Clashes with red shirt protesters create 'war zone' in downtown Bangkok
Red shirt protesters clashed with Bangkok police after a renegade general who supported the opposition was shot Thursday. Two months of violence have now killed 34 people.
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Analysts say it may be some time before calm returns to what was once one of the most stable nations in the region. “Whenever the next election comes, things will get really chaotic,” Paul Chambers, a professor at Germany's Heidelberg University and an expert on Thailand's armed forces, told The Wall Street Journal. “There could be pandemonium on a much wider scale.”Skip to next paragraph
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Red shirts dwindling
As the government increases pressure and boosts security forces surrounding the main red shirt camp in Bangkok’s business district, the number of protesters has fallen from 10,000 to about 5,000, according to Al Jazeera, though it is difficult to calculate exact numbers. Army officials say they do not plan to raid the camp, but they will stop supplies and people from entering it.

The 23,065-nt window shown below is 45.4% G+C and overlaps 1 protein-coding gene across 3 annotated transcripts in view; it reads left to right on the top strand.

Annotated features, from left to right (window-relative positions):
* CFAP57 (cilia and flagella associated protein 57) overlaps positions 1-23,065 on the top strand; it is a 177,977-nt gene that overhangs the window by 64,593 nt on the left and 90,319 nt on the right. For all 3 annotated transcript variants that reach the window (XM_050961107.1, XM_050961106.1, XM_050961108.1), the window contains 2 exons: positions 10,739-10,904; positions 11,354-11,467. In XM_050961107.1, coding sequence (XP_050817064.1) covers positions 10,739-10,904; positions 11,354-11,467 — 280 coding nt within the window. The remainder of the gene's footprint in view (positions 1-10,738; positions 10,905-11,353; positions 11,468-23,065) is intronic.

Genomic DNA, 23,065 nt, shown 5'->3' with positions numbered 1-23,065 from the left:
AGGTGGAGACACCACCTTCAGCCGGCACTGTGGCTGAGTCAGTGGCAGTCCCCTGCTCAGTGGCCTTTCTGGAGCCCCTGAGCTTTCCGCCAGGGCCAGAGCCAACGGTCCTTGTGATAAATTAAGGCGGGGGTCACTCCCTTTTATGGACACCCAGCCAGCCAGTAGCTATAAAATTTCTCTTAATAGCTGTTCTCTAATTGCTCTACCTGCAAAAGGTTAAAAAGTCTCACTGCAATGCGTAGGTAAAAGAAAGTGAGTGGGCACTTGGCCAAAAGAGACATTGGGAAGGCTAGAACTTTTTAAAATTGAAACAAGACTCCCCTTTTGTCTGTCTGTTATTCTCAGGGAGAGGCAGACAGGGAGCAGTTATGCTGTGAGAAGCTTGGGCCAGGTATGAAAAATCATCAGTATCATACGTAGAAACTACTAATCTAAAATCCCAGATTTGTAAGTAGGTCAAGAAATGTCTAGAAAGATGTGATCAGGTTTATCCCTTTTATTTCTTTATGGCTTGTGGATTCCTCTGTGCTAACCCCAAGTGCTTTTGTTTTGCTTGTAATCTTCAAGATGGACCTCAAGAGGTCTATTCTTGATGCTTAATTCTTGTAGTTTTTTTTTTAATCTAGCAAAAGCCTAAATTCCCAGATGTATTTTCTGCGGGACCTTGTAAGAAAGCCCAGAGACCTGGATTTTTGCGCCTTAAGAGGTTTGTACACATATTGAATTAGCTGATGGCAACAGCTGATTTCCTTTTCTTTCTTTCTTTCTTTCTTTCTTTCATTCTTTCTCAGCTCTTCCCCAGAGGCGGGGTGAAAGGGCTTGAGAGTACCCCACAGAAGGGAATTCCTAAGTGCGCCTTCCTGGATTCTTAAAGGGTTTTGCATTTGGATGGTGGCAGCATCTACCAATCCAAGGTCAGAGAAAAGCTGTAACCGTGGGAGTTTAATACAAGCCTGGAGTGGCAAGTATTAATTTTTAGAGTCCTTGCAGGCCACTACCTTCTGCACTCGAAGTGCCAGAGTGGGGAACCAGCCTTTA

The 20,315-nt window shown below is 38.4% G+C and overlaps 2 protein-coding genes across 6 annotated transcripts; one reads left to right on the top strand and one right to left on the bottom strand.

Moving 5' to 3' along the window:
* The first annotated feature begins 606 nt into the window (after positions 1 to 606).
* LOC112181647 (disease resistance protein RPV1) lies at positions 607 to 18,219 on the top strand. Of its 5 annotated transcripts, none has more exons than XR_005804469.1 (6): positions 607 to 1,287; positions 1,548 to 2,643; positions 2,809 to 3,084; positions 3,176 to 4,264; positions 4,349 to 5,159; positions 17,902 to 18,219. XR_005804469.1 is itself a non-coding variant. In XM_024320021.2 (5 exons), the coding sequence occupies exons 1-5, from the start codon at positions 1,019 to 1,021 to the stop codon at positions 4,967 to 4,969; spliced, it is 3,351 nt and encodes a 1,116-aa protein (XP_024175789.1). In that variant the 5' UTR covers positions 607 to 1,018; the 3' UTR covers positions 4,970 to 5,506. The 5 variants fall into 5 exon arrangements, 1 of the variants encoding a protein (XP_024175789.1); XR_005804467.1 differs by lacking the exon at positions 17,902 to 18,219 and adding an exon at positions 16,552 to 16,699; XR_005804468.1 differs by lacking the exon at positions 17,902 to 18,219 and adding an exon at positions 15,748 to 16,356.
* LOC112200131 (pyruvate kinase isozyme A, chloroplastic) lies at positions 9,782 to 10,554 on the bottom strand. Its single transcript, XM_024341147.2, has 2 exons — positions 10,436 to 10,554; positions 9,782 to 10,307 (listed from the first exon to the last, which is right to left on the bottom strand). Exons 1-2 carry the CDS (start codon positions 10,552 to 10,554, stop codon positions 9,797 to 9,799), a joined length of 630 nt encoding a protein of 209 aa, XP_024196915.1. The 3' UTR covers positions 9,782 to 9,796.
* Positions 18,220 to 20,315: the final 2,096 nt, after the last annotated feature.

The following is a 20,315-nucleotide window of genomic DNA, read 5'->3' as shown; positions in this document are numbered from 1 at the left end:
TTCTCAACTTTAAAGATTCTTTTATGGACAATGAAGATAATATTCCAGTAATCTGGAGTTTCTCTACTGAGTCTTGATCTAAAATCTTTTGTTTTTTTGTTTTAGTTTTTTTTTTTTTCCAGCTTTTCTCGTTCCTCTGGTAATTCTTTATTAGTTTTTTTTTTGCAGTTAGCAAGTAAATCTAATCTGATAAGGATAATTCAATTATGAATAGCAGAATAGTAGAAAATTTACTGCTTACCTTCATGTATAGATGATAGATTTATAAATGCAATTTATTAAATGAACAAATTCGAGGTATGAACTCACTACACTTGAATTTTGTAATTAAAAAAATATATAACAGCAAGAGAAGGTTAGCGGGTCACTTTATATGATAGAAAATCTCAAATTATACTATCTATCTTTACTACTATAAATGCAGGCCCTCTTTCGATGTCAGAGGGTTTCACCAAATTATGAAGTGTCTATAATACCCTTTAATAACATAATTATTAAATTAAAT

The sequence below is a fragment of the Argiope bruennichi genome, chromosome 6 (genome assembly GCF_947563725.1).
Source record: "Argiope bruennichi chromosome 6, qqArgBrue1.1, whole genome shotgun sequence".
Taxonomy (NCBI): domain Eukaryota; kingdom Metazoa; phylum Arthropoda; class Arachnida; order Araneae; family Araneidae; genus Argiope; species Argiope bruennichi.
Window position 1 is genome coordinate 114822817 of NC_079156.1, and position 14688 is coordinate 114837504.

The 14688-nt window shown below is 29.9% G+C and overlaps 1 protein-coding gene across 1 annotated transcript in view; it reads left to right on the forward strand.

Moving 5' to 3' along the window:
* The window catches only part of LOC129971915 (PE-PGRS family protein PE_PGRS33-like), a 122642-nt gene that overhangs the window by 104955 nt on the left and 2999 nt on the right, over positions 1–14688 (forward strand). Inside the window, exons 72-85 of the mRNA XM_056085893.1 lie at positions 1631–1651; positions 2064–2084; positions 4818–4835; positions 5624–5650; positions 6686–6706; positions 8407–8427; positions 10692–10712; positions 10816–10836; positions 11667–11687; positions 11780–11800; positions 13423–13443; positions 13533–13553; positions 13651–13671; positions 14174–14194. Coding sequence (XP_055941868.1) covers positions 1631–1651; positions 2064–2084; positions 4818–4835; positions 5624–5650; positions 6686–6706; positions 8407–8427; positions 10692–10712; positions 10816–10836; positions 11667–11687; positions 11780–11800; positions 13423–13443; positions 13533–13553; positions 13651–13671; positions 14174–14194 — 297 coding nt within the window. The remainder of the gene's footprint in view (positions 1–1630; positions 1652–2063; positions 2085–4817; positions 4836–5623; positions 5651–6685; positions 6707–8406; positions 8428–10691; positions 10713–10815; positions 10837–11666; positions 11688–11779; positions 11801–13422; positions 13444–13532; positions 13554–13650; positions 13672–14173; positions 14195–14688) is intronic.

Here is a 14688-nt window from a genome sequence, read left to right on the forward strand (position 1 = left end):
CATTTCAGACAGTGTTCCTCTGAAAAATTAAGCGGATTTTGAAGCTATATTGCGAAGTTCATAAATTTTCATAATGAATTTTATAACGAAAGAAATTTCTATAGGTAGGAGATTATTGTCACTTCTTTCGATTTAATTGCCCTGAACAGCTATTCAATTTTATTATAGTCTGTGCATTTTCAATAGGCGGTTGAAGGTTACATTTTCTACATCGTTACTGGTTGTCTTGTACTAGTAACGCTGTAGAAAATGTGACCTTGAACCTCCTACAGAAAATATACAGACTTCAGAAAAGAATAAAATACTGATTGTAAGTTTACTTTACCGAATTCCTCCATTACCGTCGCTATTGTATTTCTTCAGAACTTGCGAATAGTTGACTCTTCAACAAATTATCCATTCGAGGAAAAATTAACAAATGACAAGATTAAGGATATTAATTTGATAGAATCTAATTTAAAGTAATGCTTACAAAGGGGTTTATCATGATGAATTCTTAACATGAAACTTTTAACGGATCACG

“Information very sketchy as the fighting is going on all around not just in the protest area,” said Al Jazeera's on-scene reporter Aela Callan. She added that the fighting was spreading outside the red shirt camps as the demonstrators tried to get reinforcements.
Along with injury of a Canadian television cameraman from the France 24 news channel, Thai journalists from Matichon newspaper and Voice-TV cable television station were also shot, according to Agence France-Presse. A Japanese cameraman was among 25 killed when clashes broke out between the red shirts and police on April 10, which was until today the worst episode of violence.
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